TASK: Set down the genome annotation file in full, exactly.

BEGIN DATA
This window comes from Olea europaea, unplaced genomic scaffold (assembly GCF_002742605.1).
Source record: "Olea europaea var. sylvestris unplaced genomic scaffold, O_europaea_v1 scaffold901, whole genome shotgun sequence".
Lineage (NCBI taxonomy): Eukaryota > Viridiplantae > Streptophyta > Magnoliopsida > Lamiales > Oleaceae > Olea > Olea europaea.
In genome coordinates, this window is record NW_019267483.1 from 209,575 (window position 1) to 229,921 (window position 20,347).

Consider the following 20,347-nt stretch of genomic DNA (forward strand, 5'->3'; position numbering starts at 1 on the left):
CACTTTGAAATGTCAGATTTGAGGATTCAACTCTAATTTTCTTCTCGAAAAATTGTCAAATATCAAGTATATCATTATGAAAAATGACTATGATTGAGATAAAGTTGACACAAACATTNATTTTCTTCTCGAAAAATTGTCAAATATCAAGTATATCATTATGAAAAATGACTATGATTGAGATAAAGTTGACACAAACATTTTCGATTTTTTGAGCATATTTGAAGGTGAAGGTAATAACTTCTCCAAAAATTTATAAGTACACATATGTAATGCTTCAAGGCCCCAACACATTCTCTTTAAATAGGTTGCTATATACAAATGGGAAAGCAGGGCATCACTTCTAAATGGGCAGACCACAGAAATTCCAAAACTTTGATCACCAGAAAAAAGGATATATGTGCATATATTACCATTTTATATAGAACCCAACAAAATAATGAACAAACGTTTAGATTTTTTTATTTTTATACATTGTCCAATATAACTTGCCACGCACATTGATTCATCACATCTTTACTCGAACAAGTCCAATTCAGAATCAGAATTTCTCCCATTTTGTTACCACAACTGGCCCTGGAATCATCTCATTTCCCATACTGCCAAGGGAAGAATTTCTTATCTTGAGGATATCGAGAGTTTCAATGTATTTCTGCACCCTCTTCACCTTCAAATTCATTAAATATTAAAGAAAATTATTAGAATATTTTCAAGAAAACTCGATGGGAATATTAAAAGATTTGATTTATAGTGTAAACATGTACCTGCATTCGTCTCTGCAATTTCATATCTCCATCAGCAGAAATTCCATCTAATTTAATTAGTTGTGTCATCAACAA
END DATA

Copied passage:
This window comes from Olea europaea, unplaced genomic scaffold (assembly GCF_002742605.1).
Source record: "Olea europaea var. sylvestris unplaced genomic scaffold, O_europaea_v1 scaffold901, whole genome shotgun sequence".
Lineage (NCBI taxonomy): Eukaryota > Viridiplantae > Streptophyta > Magnoliopsida > Lamiales > Oleaceae > Olea > Olea europaea.
In genome coordinates, this window is record NW_019267483.1 from 209,575 (window position 1) to 229,921 (window position 20,347).

Consider the following 20,347-nt stretch of genomic DNA (forward strand, 5'->3'; position numbering starts at 1 on the left):
CACTTTGAAATGTCAGATTTGAGGATTCAACTCTAATTTTCTTCTCGAAAAATTGTCAAATATCAAGTATATCATTATGAAAAATGACTATGATTGAGATAAAGTTGACACAAACATTNATTTTCTTCTCGAAAAATTGTCAAATATCAAGTATATCATTATGAAAAATGACTATGATTGAGATAAAGTTGACACAAACATTTTCGATTTTTTGAGCATATTTGAAGGTGAAGGTAATAACTTCTCCAAAAATTTATAAGTACACATATGTAATGCTTCAAGGCCCCAACACATTCTCTTTAAATAGGTTGCTATATACAAATGGGAAAGCAGGGCATCACTTCTAAATGGGCAGACCACAGAAATTCCAAAACTTTGATCACCAGAAAAAAGGATATATGTGCATATATTACCATTTTATATAGAACCCAACAAAATAATGAACAAACGTTTAGATTTTTTTATTTTTATACATTGTCCAATATAACTTGCCACGCACATTGATTCATCACATCTTTACTCGAACAAGTCCAATTCAGAATCAGAATTTCTCCCATTTTGTTACCACAACTGGCCCTGGAATCATCTCATTTCCCATACTGCCAAGGGAAGAATTTCTTATCTTGAGGATATCGAGAGTTTCAATGTATTTCTGCACCCTCTTCACCTTCAAATTCATTAAATATTAAAGAAAATTATTAGAATATTTTCAAGAAAACTCGATGGGAATATTAAAAGATTTGATTTATAGTGTAAACATGTACCTGCATTCGTCTCTGCAATTTCATATCTCCATCAGCAGAAATTCCATCTAATTTAATTAGTTGTGTCATCAACAA